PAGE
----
In real life, most of us will never have the chance to drive a Ferrari Enzo or take on the hairpins of a Formula One track. Thanks to the magic of racing sim video games, though, we can get pretty close at home!
If you’re a motorsport-loving gamer who’s been thinking about taking the leap to sim racing, we’ve got you covered with the key info you need. Up ahead, we’ll talk about the basics of sim racing, the gear you need to get started, and more.
Is Sim Racing for You?
Before you invest in a racing sim, it’s worth thinking about whether sim racing fits what you’re looking for. If you’ve mostly played arcade racers like the Need for Speed series, be aware that sim racing is a different experience. Little details like tire wear matter, and you won’t be bumping and sideswiping other racers (at least, if you want to make friends). Plus, many sim racers spend hours tweaking and tuning their virtual rides.
Of course, for most sim racer players, the differences are the point! If you’re ready for a realistic driving experience, sim racing will definitely scratch the itch. However, before you drop money on a racing wheel and other sim racing essentials, make sure you know what you’re getting into. Watch some videos of different sim racing titles and leagues, noting what you like and don’t like. Not only will this help you determine whether sim racing fits your interests, but it’ll also help you figure out which game you’d like to start with.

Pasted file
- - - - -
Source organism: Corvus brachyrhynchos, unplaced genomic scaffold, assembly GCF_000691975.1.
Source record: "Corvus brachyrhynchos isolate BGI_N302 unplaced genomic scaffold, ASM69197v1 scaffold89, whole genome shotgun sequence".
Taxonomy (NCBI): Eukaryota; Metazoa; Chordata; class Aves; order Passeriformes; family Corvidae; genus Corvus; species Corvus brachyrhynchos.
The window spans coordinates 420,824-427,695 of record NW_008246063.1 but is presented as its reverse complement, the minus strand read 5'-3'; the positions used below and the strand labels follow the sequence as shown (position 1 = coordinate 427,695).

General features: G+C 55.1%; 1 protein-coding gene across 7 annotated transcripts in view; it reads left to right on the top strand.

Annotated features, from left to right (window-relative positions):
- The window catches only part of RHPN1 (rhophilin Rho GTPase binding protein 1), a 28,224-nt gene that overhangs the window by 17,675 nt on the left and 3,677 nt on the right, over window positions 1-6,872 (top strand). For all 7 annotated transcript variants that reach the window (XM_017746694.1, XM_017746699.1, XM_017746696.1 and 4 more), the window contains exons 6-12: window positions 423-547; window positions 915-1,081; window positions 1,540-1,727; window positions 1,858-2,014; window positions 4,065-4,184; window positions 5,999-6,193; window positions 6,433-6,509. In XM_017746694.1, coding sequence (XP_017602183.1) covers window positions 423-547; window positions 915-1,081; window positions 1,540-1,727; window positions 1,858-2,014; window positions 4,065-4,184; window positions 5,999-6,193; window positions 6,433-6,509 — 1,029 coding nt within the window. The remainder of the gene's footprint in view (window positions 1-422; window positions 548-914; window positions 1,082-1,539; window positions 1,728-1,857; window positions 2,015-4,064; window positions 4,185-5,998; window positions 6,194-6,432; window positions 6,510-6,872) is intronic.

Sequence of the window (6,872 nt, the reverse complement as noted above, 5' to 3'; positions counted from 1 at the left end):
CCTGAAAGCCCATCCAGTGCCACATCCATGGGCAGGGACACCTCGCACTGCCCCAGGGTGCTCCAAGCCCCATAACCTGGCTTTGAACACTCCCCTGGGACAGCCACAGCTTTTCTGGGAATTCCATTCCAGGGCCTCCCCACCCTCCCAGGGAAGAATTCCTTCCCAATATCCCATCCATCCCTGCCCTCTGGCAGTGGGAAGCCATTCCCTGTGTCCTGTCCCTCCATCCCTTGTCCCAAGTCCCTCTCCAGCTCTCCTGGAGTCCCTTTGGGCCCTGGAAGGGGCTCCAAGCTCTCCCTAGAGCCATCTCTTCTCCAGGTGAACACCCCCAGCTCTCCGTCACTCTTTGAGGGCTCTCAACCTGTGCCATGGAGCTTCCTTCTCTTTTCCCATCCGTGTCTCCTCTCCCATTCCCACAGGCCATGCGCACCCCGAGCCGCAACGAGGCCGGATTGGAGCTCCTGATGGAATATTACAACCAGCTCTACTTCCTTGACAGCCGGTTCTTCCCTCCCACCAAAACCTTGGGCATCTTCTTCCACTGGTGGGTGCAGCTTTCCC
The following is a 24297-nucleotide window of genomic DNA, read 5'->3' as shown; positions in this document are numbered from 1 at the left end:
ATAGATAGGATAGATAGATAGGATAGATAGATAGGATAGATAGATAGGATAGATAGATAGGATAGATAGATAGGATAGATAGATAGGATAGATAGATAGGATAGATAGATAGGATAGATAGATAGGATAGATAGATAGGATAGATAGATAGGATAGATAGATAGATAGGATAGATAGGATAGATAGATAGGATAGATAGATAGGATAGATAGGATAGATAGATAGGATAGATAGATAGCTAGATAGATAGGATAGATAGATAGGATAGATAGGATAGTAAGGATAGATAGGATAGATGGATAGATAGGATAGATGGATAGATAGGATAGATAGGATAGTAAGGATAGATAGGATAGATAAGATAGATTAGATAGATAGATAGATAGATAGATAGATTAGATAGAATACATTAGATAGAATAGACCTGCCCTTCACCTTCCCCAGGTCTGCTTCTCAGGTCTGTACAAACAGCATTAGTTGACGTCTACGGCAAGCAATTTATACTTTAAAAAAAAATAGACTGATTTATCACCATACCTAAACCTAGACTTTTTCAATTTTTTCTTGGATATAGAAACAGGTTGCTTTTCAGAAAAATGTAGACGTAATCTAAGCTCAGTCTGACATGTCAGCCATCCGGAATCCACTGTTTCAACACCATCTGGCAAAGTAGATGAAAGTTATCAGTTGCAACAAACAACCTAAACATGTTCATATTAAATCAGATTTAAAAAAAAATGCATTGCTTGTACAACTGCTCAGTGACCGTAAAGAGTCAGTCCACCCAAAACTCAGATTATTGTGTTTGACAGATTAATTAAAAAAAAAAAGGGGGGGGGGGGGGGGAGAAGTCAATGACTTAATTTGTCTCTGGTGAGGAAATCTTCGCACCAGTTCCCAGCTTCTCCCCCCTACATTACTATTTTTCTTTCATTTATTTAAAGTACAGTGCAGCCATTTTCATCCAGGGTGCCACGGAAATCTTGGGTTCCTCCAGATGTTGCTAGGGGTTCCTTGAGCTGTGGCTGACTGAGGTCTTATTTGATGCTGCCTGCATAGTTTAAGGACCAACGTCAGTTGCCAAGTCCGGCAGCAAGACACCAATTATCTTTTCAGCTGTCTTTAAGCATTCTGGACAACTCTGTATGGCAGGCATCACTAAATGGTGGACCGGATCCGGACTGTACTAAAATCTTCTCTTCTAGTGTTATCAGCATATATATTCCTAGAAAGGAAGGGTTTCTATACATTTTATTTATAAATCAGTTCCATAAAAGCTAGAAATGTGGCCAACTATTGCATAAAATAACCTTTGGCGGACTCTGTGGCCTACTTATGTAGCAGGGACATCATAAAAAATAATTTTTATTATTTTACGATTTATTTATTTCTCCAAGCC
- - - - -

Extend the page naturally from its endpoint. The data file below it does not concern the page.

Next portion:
What Do You Need to Start Sim Racing?
First off, if you’re worried you’ll need to drop a whole paycheck on a full racing cockpit setup, don’t be. It’s easy to get started sim racing with only a few key components, which include:
- Gaming Platform: Sim racing lovers often prefer PC, but the PS5 and Xbox Series X are also perfectly good places to start. If you choose PC, be sure that your computer’s specs are sufficient to run the racing sim you want to play.
- Gaming Monitor: You’ll want a high-quality monitor with a good refresh rate. Anything 60Hz or higher will work, but most sim players find that 120Hz and up provides the best experience. As a general rule, the wider your monitor, the better. You don’t have to spring for an ultrawide or one of those fancy triple monitor setups out of the gate, but a wider monitor will give you a wider field of view, which is a big help in racing.
- Steering Wheel: Most racing sims aren’t optimized for standard gamepad controllers, so you’ll really want a racing wheel (and pedals) if you plan to get into sim racing. Gear drive steering wheels are the most affordable and basic type, while belt drive and direct drive wheels are pricier but provide more force feedback and a more immersive experience. You can either attach your wheel to a desk or table or purchase a racing wheel stand to hold it.
- Pedals: The other must-have controller for sim racing is a set of pedals, which usually include gas, brake, and clutch pedals. Potentiometer pedals are the most affordable, but many sim racing lovers recommend moving up to load cell-based pedals as soon as you can afford them for better force feedback and braking performance.